View Full Version : Flash - how to factor fl of lens into equation
I have always used this formula for 35mm electronic flashes
GN/fstop x sqrt. (ASA/100) = distance
However, this formula does not take into consideration the fl lens being used... or the fl setting on the flash either. The formula assumes you enter the prope r GN for the fl lens you plan to shoot with (and also the equiv. fl setting on t he flash). Therfore when a Guide Number is quoted, it assumes a specific lens f l, some flash makers use 50mm and others like Cannon are more aggressive and use their high end zoom fl's, like 105mm. Some manuals produce tables showing the different GN's at each zoom level. However if I want to add a fresnel in front of the flash to decrease its angle of coverage to that equal to a 300mm lens, th en how do I figure out the new GN for that flash at 300mm vs. say 105mm? I coul d not find a relationship between GN and fl in the manuals... for example, at 35 mm fl the GN = 35, but at 105mm the GN = 54? I have never seen a formula take t he lens fl (or angle of coverage) into account? Can anyone introduce this varia ble into the formula?
I realize for LF I would simply convert the 35mm to LF equivalents ... but to k eep this question simple, lets just treat it as a 35mm issue. Any input would b e helpful.... Thank you in advance...
Bob Salomon - HP Marketing
Please go and talk to Wayne.
A guide numebr is simply a starting point. If you want a more accurate method of determining the exposure with flash then you need the BCPS or the ECPS and the angle that the number is given for. The BCPS and ECPS are based on flash coverage over a specific angle. They convert into a GN or a F stop.
David A. Goldfarb
Or better yet, just make your own tests.
Each reflector, fresnel, diffuser, or other attachment to the flash, or change in power output (focal length setting on the flash unit in your case) changes the guide number. For a few years, before I could afford a decent flashmeter, I determined exposure for 2- and 3-strobe portrait and copy setups with nothing but a tape measure, paper and pencil, and guide numbers I'd determined objectively on film by bracketing exposures of a grey card and a scene with a variety of tones. It's somewhat labor intensive first time around, and it means planning all studio shots in advance, but that's not such a bad thing anyway, and I don't think I've ever made a wrong exposure in this way (which is not to say that I've never made an exposure error, just not by this method).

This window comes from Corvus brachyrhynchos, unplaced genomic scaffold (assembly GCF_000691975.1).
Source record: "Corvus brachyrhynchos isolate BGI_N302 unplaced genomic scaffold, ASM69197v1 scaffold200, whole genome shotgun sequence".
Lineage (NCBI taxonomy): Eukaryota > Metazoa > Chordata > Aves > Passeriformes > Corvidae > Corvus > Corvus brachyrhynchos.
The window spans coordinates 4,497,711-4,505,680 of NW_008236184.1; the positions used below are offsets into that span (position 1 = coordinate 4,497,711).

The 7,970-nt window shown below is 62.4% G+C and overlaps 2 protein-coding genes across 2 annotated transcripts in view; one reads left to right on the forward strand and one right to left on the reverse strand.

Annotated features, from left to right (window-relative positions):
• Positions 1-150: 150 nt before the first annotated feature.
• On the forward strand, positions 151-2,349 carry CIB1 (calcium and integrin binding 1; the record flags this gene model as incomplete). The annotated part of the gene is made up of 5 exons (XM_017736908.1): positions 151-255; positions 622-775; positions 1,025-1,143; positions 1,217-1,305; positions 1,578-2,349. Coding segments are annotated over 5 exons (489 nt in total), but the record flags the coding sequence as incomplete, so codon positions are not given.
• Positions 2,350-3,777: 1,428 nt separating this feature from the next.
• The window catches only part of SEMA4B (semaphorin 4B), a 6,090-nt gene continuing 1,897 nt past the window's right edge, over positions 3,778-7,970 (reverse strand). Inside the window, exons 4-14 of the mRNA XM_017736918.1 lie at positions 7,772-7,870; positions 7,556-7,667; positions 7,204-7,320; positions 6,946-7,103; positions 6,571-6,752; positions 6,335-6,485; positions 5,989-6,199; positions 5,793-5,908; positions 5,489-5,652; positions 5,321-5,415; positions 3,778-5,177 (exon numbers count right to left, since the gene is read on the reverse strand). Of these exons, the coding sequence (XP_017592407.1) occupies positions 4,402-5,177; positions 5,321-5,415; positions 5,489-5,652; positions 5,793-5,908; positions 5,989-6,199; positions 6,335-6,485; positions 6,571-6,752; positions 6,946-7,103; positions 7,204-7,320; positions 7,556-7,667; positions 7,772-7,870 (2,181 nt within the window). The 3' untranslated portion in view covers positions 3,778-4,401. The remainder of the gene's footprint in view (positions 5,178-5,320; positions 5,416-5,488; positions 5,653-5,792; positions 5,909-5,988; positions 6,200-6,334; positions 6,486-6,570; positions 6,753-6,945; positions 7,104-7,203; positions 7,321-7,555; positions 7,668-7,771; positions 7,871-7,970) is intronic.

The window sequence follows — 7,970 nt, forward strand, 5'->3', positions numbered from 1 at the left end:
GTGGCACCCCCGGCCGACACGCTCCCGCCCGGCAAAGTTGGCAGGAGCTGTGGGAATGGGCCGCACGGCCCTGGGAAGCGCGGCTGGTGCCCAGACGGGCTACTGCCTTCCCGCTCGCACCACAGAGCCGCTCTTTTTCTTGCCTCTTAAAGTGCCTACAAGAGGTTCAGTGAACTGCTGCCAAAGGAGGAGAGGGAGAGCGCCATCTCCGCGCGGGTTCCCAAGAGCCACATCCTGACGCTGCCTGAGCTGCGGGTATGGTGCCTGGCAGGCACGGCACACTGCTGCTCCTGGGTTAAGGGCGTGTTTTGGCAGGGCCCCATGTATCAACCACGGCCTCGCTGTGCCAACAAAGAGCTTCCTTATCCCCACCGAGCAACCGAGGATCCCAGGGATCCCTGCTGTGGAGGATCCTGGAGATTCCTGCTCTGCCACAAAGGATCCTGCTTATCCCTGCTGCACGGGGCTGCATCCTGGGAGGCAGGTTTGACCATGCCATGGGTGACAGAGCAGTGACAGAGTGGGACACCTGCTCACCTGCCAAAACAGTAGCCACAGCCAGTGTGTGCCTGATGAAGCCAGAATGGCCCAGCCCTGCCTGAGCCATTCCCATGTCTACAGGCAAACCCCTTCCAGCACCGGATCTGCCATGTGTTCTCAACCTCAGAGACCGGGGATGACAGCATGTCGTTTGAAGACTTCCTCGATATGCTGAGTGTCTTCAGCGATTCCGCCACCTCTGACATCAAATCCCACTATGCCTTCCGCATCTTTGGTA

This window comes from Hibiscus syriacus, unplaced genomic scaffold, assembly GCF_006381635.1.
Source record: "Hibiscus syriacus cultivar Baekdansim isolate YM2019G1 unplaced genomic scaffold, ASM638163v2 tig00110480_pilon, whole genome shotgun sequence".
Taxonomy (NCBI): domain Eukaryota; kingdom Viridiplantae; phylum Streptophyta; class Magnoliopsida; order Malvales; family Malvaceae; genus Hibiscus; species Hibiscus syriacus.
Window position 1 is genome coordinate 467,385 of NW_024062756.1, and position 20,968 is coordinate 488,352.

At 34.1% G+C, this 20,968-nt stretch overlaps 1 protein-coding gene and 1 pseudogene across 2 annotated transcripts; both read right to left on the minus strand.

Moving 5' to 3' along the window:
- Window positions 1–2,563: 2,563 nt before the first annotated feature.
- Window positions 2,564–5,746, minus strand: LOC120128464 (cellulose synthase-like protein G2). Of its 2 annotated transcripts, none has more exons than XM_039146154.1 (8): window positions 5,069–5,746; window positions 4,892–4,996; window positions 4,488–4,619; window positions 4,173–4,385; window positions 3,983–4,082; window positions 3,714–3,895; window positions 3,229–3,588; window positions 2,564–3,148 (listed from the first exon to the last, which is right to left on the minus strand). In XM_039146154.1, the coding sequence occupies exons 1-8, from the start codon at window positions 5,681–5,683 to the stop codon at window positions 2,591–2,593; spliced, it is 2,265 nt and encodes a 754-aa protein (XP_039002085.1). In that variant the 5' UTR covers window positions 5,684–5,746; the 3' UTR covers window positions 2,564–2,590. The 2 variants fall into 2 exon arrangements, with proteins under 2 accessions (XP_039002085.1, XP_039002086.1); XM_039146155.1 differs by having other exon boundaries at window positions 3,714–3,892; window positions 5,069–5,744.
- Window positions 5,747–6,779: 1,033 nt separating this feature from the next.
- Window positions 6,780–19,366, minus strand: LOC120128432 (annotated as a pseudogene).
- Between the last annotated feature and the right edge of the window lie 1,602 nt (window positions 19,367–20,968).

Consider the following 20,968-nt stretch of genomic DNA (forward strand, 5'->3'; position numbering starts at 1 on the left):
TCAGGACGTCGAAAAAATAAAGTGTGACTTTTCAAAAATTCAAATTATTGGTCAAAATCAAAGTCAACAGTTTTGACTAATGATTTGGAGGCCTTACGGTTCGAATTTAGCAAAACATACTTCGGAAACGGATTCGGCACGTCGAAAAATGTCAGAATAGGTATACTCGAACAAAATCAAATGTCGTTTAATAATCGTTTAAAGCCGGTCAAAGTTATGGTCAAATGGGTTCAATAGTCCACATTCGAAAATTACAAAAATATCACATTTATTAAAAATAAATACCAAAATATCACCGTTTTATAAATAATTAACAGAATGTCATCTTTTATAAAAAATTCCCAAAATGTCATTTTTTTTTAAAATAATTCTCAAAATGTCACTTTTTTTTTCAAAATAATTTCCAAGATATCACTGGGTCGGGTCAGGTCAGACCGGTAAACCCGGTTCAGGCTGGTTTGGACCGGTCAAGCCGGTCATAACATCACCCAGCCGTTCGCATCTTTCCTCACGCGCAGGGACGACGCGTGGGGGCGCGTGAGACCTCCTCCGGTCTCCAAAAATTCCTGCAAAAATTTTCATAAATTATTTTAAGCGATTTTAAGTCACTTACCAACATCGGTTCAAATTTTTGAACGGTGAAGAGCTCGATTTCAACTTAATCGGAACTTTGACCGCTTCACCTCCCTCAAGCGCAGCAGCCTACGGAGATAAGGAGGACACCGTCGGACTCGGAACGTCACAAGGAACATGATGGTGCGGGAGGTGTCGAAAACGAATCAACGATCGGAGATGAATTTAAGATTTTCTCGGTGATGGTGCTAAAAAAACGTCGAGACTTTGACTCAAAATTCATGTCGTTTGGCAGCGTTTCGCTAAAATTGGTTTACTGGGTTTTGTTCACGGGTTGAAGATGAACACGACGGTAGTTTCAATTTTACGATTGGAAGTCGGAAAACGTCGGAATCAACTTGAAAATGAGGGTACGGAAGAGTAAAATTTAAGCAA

David A. Goldfarb
Rereading your initial post...
The actual focal length of the lens does not really matter, as long as the f-stops are accurately marked. The "focal length" setting on your flash unit is just a suggestion and is really a representation of the power setting of the flash. Some flash units mark this as a fraction of the maximum power of the unit, others in watt-seconds.
Once you determine the exposure for a particular flash-to-subject distance, you can change lenses all you want, and the exposure should be the same.
Thank you for the responses... I kind of left out one part of the situation... I was trying to calc. the new GN because I did not have the fresnels to accomplish a 300mm lens (or respective angle of coverage)
I agree with Bob about the BCPS, but I can not find that listed in the manuala? And assuming I find it, I still do not have the formula.
To clarify why the fl is a factor on these small electronic flahses... when you change the fl setting on the flash, (or on thelens, which autmaticlly changes it on the flash in TTL mode) it increases or decreases the angle of coverage to accomodate the part of the scene that lens will see on film. So at the same subject distance, the flash set at 35mm fl, will yield a 35 GN, while at 105mm fl setting, it will produce a GN of 54... meaning more light can be directed at the subject because the angle of coverage has been reduced.
Bill you are asking about the coverage of a variable focus flash, which is neces sarily independent of the focal length of the lens on the camera. Camera lens focal length plays no role in determining how the GN of your flash.
Ellis, I realize the lens setting is independent of the fl setting on the flash.... however, the fl setting on the flash determines the GN. When a flash is advertised to be 100 GN, that assumes a certain setting fl setting (or zoom) on the flash. As the fl setting becomes higher, the guide number increases because light is directed in a smaller area of coverage. Most flash manuals give the different guide numbers for each of the fl settings on the flash... for example CAnnon 540's go from 24mm - 105mm. But what I wanted to know, is how do I calc. what the GN would be at 300mm. The manual does not show this because the flash does not go past a 105mm setting. Am I explaining it better now?
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